Apple IDs Caught Up In Global Phishing Email Scam

A new global phishing scam is targeting roughly 800 million individuals with Apple IDs, according to a report from the Comodo Antispam Labs.

The phishing scam is allegedly attempting to steal Apple IDs, passwords and credit card information.

What makes this phishing scam appear so credible is the fact that the emails come equipped with an Apple logo, Apple's address and an email address that mimics that of Apple officials. With all indications pointing to authenticity it's no surprise that the phishing scam has potentially hit millions of users.

The phishing email notifies consumers that their Apple account is having issues and offers a link to fix the said issues. To take it a step further, that link directs consumers to a page that has an Apple-like feel. That's where they are asked to confirm their credit card details, password and more.

And that's how the hacker gets the information.

According to the Comodo Antispam Labs team, this phishing scam was identified using an analysis of IP, domain and URL. By monitoring and scanning data, the team was able to sift through to identify how the scam was being conducted.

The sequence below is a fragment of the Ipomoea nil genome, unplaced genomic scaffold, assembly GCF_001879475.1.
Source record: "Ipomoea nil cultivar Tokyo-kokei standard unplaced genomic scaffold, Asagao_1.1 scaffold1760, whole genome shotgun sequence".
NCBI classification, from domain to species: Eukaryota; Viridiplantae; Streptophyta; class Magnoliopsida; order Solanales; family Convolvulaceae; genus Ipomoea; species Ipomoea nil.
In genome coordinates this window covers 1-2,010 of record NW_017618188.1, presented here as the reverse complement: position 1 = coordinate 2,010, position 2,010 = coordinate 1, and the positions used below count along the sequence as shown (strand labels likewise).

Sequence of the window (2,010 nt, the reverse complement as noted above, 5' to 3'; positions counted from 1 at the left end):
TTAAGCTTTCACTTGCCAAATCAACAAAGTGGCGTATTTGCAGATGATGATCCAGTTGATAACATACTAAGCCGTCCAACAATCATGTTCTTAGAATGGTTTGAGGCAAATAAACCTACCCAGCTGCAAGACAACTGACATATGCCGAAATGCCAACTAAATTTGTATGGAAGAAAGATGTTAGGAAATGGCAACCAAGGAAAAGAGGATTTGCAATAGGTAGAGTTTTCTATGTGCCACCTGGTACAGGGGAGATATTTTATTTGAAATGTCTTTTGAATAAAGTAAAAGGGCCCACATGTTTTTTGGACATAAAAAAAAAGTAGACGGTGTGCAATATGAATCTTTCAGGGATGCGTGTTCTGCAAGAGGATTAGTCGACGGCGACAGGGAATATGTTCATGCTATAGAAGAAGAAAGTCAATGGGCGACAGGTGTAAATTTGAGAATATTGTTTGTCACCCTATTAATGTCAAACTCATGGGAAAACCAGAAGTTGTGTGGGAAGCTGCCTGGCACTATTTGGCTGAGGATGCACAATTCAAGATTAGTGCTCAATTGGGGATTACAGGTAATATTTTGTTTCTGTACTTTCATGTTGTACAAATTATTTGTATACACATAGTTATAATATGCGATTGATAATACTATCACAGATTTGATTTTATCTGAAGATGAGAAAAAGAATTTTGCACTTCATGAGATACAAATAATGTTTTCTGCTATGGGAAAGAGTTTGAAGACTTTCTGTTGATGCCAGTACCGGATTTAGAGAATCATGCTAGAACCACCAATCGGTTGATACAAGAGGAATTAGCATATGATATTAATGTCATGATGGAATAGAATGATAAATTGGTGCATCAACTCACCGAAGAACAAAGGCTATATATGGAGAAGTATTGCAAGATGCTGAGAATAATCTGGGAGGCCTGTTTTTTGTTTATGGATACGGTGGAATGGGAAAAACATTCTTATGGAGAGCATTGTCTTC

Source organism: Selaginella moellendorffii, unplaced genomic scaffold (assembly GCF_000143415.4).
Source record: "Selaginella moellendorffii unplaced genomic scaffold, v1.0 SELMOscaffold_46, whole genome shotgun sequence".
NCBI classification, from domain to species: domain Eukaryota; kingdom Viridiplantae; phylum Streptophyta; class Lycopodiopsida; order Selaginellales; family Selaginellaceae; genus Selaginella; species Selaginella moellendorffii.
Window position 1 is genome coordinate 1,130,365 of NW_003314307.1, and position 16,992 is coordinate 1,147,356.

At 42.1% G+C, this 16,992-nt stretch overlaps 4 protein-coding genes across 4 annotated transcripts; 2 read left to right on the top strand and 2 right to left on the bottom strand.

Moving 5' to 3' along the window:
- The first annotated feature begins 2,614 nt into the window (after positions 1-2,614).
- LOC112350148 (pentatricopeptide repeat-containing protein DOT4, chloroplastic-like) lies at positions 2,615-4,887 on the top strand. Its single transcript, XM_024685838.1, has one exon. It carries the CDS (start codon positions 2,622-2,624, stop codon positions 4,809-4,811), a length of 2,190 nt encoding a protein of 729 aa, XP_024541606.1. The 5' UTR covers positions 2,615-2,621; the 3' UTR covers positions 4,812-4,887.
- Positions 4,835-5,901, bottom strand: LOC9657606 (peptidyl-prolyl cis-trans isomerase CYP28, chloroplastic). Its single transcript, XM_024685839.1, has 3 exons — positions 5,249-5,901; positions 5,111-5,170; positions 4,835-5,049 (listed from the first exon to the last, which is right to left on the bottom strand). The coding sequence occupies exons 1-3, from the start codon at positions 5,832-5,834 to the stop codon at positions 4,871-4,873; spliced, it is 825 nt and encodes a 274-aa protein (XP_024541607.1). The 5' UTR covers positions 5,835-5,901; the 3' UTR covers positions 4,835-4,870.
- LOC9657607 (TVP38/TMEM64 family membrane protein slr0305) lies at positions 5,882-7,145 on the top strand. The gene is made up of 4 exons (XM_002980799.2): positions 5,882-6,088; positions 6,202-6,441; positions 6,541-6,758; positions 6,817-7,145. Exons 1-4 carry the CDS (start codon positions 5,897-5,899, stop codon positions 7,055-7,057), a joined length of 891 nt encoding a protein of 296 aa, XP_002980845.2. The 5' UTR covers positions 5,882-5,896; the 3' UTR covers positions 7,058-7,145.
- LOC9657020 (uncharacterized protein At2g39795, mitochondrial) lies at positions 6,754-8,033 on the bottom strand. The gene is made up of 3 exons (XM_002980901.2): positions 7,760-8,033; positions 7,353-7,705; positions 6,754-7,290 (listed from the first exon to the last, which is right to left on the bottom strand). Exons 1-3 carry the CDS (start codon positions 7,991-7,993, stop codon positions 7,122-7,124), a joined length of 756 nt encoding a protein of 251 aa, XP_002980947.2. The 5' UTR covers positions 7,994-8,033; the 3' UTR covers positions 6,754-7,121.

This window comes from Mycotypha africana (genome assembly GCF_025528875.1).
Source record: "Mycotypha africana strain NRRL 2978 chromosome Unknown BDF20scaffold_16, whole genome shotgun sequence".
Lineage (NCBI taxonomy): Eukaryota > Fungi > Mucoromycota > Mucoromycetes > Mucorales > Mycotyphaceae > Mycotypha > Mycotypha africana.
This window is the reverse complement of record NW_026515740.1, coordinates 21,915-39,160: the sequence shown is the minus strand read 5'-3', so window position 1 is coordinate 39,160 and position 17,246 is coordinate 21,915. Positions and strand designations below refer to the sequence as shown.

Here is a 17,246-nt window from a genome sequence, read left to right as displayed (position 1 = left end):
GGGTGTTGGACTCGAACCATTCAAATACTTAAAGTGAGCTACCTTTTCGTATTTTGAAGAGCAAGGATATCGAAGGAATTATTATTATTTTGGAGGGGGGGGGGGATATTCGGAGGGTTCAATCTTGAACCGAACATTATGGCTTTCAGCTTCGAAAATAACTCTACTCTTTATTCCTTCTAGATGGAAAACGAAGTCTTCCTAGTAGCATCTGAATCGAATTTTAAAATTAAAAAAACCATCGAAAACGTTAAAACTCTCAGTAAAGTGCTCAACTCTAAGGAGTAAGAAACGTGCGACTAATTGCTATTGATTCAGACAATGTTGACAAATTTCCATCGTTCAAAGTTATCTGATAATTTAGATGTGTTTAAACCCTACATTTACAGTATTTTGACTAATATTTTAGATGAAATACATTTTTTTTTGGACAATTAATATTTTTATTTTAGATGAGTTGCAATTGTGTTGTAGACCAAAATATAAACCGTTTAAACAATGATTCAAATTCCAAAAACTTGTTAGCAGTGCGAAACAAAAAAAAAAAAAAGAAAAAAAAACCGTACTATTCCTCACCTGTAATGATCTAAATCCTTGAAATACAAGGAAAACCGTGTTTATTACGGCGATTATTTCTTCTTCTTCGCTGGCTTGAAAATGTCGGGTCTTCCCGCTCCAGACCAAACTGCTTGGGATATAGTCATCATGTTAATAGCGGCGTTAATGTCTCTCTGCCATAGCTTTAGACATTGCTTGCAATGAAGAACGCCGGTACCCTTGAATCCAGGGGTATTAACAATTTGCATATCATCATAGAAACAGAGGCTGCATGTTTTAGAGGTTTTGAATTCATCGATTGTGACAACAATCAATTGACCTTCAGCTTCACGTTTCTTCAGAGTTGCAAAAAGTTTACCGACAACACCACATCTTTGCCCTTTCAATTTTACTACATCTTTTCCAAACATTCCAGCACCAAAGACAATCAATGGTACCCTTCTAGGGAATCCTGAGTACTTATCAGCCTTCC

“The Comodo Antispam Lab is an expert resource of engineers and computer science professionals, who use innovative and proprietary Comodo cybersecurity technology to protect and secure the online world,” said Fatih Orhan, Director of Technology for Comodo. “We will continue to work diligently in creating and implementing innovative technology solutions that stay a step ahead of the cybercriminals, and keep enterprises and IT environments safe."



The How We Shop Report, a PYMNTS collaboration with PayPal, aims to understand how consumers of all ages and incomes are shifting to shopping and paying online in the midst of the COVID-19 pandemic. Our research builds on a series of studies conducted since March, surveying more than 16,000 consumers on how their shopping habits and payments preferences are changing as the crisis continues. This report focuses on our latest survey of 2,163 respondents and examines how their increased appetite for online commerce and digital touchless methods, such as QR codes, contactless cards and digital wallets, is poised to shape the post-pandemic economy.